So I built half of the pot rack last night. I'll finish it tonight, and then get started painting.
I have learned something about myself, though: I hate putting joints together with dowels. I always try to incorporate a new method or technique when I build something, in order to learn new things and broaden my experience - really, I'm still pretty much a novice carpenter, so I like to stretch my carpentry muscles as often as I can.
So, I'd never joined an entire piece with dowels - I used some when I built my bed, but for the pot rack, the entire piece is going together this way. No screws, no nails. Just wood and glue.
In the plus column:
- no visible hardware
- smooth seams/joints
- very sturdy end product, if you do it right
- this is totally a pain in the ass! ARGH.
- I have arthritis, and a very heavy drill. So....OW!!!
But I do wish, half the time, that either (a) it was lighter or (b) I had still a cordless to use for things that don't require the power of my big drill. I had a cordless once - two, actually. But as always happens, the charger broke, and by the time I needed a new one, they didn't make that style anymore, and it wouldn't fit the universal chargers they sell, so I had to buy a whole new drill. For some reason, this happens all the time with Black & Decker, but I've never had that problem with any other manufacturer's cordless tools. So guess what I won't be buying, ever again! o_ô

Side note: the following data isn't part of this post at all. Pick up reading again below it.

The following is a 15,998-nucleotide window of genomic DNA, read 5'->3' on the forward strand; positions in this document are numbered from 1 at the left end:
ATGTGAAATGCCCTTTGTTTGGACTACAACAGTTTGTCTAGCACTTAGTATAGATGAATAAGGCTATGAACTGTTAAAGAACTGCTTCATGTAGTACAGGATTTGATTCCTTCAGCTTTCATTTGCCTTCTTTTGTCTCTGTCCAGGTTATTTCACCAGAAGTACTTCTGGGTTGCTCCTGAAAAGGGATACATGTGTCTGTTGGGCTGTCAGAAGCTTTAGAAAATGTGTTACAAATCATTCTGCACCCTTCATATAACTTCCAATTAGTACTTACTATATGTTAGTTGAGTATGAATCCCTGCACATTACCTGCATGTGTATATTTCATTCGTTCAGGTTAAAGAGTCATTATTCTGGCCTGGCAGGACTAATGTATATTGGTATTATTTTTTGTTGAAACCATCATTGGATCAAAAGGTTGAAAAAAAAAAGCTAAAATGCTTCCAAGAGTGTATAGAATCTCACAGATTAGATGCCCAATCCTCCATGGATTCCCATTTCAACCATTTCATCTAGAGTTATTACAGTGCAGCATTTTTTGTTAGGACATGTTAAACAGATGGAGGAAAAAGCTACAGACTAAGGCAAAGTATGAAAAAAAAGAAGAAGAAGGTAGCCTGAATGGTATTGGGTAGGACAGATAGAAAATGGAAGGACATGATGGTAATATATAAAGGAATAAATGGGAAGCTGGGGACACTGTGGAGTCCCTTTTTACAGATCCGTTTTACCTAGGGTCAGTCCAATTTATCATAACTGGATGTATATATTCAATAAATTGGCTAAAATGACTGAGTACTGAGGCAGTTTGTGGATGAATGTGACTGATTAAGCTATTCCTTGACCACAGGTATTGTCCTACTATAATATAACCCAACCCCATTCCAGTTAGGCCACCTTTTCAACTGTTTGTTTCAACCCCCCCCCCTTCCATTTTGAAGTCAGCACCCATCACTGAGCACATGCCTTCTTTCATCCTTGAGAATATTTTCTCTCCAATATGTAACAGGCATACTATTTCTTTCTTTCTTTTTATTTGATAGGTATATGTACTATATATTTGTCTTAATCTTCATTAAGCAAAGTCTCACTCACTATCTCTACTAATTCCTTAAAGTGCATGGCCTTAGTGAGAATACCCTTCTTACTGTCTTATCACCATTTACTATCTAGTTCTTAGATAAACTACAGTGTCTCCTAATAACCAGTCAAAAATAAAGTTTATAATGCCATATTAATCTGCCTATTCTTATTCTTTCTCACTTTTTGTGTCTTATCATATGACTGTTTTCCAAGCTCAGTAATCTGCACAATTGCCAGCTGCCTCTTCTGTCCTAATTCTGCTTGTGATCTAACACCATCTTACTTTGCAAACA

ANYWAY. Half a pot rack: done. More news as the situation develops; stay tuned. I have to say, I'm enjoying working in my shop again. I haven't done it in forever. Mostly because my garage has been so messy I couldn't even go into it without wanting to run back into the house to hide. Clean shop = awesome.
P.S. - drill or no drill, you know what I need to break down and buy for myself? BAR CLAMPS! I'm almost embarrassed to admit that I use nylon towing straps and weights to block joints together while they set up. And last night? I couldn't find my straps anywhere. I ended up resorting to...wait for it...tape. *facepalm*